When taking the journey into parenthood, every parent will ask people questions, make posts on forums, and read parenting books. They hope that doing this will help them be prepared when their baby is born and while it does help a lot, they can’t learn everything they’ll need to know because they don’t know who their child will be. Will they be confident and outgoing? Will they be autistic? Will they need academic help? Will they be shy and introverted?
I’ve known that my daughter was sensitive ever since she was an infant. She cried way more than other babies when we went for playdates and I was so jealous of other moms whose babies weren’t screaming bloody murder on a regular basis. Now that she’s a toddler, I can see her sensitivity in so many other ways. So I started reading The Highly Sensitive Child by Elaine Aron . I’m only about a quarter of the way through the book but so far it has been really informative. Some of the points that struck me so far:
1. Being highly sensitive is not a disability.
People are quick to label my daughter as shy, anxious, introverted… and these labels tend to have negative connotations. But 20% of the population is highly sensitive – this is much too big a percentage for it to be a negative personality trait, or a disorder. I have found myself occasionally saying “she’s feeling shy” to people who expect her to respond to their questions or greetings. But I don’t need to make an excuse for it.
2. Being highly sensitive is not something that needs to be changed about a child.
I’ve gotten comments from people that I just need to expose my daughter to more things, more noisy places, more new people, etc, etc, and then she won’t be so sensitive anymore. No matter how many things I expose her to, it’s not going to beat the sensitivity out of her and suddenly make her more “normal”. Highly sensitive children are easily overwhelmed in new situations because they are taking in much more information that someone who is less sensitive. We were riding on the LRT the other day, her first time, and her eyes were wide with wonder as she looked, experienced, smelled, heard everything on the train. The sound of the signal for a stop. The lights in the train car. The way her vestibular system reacted to the start and stop. Everything that rushed past the windows. The whooshing sound as the train went fast. Her reflection in the window when we went through a tunnel. The average person probably wouldn’t notice all the details, but a highly sensitive person will. So new situations, new places, new experiences can be scary for a highly sensitive child, but they can also be super stimulating – in a good way or a bad way.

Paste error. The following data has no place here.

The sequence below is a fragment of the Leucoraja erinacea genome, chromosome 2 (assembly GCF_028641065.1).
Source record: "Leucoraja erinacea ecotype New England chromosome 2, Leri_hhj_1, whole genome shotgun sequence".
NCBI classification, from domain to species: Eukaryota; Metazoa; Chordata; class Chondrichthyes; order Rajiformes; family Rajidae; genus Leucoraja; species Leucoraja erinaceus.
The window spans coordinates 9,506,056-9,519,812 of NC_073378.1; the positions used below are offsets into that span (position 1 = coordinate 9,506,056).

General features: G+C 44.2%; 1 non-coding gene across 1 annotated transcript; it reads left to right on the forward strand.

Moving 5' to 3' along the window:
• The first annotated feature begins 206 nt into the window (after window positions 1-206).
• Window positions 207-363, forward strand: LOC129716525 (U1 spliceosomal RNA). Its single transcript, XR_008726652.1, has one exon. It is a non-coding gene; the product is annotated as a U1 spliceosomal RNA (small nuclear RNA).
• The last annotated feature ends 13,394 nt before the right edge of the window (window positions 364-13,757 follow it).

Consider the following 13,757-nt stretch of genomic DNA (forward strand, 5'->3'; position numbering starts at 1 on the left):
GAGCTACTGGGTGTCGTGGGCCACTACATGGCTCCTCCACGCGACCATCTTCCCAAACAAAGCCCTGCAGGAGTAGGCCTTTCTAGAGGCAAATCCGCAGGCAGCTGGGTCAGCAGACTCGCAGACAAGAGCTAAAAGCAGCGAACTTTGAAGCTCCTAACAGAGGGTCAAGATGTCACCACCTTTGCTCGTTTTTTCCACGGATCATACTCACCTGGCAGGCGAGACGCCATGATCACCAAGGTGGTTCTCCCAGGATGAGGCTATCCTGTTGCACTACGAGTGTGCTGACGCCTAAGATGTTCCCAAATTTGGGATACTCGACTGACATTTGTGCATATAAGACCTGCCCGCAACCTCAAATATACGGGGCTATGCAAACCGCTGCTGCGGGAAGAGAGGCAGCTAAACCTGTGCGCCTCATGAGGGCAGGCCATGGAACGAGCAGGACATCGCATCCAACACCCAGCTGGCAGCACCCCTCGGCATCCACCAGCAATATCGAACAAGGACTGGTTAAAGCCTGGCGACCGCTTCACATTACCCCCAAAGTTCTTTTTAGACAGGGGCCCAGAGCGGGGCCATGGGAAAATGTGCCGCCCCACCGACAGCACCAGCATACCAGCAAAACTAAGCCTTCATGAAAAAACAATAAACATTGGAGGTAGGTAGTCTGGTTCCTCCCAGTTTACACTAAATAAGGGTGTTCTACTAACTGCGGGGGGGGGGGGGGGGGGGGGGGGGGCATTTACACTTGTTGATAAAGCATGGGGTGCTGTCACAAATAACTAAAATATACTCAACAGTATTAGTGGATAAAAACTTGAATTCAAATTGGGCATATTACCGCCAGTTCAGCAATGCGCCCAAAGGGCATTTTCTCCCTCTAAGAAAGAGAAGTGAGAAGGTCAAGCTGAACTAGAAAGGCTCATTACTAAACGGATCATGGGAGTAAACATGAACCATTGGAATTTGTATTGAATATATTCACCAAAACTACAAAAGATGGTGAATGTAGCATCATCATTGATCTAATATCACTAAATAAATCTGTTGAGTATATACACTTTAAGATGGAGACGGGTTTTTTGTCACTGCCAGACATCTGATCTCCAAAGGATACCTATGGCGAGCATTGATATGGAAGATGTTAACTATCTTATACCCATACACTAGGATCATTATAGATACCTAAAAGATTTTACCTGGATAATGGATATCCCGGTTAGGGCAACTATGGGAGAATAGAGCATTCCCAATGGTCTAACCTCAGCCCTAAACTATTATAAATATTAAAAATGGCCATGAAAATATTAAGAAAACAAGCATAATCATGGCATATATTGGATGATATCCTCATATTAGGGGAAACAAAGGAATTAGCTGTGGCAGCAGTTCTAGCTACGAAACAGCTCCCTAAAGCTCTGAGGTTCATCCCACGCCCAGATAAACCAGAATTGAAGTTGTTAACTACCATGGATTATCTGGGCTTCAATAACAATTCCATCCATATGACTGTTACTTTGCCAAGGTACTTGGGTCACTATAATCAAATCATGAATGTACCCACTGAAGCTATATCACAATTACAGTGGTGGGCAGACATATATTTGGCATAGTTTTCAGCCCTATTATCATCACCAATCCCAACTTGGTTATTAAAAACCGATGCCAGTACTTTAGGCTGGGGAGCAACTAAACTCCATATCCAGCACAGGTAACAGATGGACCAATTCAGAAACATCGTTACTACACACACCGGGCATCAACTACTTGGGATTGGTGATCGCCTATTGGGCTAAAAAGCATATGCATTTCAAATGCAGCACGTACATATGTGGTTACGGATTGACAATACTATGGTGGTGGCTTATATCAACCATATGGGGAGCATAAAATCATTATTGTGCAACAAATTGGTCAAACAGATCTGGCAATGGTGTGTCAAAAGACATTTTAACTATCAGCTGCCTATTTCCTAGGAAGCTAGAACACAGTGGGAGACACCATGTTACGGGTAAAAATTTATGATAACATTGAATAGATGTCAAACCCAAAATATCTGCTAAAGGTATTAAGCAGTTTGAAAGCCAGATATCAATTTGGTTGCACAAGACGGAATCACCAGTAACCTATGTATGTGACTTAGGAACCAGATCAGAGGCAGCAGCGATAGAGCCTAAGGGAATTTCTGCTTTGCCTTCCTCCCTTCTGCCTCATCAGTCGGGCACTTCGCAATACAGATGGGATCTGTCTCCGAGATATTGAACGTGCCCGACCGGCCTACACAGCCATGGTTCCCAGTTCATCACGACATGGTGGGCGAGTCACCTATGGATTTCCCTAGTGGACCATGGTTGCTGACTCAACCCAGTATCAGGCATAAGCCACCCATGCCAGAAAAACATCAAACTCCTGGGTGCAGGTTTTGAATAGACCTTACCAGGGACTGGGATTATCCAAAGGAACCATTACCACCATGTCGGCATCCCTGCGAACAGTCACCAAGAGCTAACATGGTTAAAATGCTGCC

3. Being social and outgoing is not a measuring stick for how good a person someone is.
My daughter does not initiate conversation with strangers. She rarely greets them when they come up and start talking to her. As a baby she used to cry if a stranger made eye contact with her. This does not mean she is a bad kid. It does not mean I am a bad parent. It just means that she does not thrive on social interaction, and does not enjoy making smalltalk. Social norms dictate that we say “hi, how are you?” to everyone so that we seem nice and polite. But do you really care how someone is when you say that? A highly sensitive person usually prefers deeper, more meaningful conversations over fluffy smalltalk. And that’s okay.
4. Being cautious is not necessarily a bad thing.
I worry when I see my daughter in a class being the last one to run up to get a stamp. Nowadays she will run up with the other kids, but she will hang at the back and not push forward to get her stamp, so she is usually the very last one to get one. Thankfully we have had very attentive teachers, so they always make sure she gets one, but I’m sure less attentive people would simply overlook her because she’s not clamouring for attention. I worry when I see her in the playground looking around tentatively at the bottom of a jungle gym, or the stairs for the slide. Being highly sensitive means that she takes more time to make a decision to do something – she doesn’t have the go-and-get-it trait, she has the think-first trait. This can be a really good thing when she’s in school or when she’s a teenager, because she may think twice before joining in to bully another kid, or try smoking, etc. That’s my hope.
I’m learning a lot so far, and realizing that I myself am a highly sensitive person, and my husband most likely is as well. I just hope that I can adapt my parenting style to make my daughter blossom. I don’t want her growing up thinking that being sensitive makes her bad, or weaker than other kids. My greatest fear is that she will not see the beauty and worth in herself.
Because after all, isn’t that what we want for our kids? To be happy, confident, contributing members of society?
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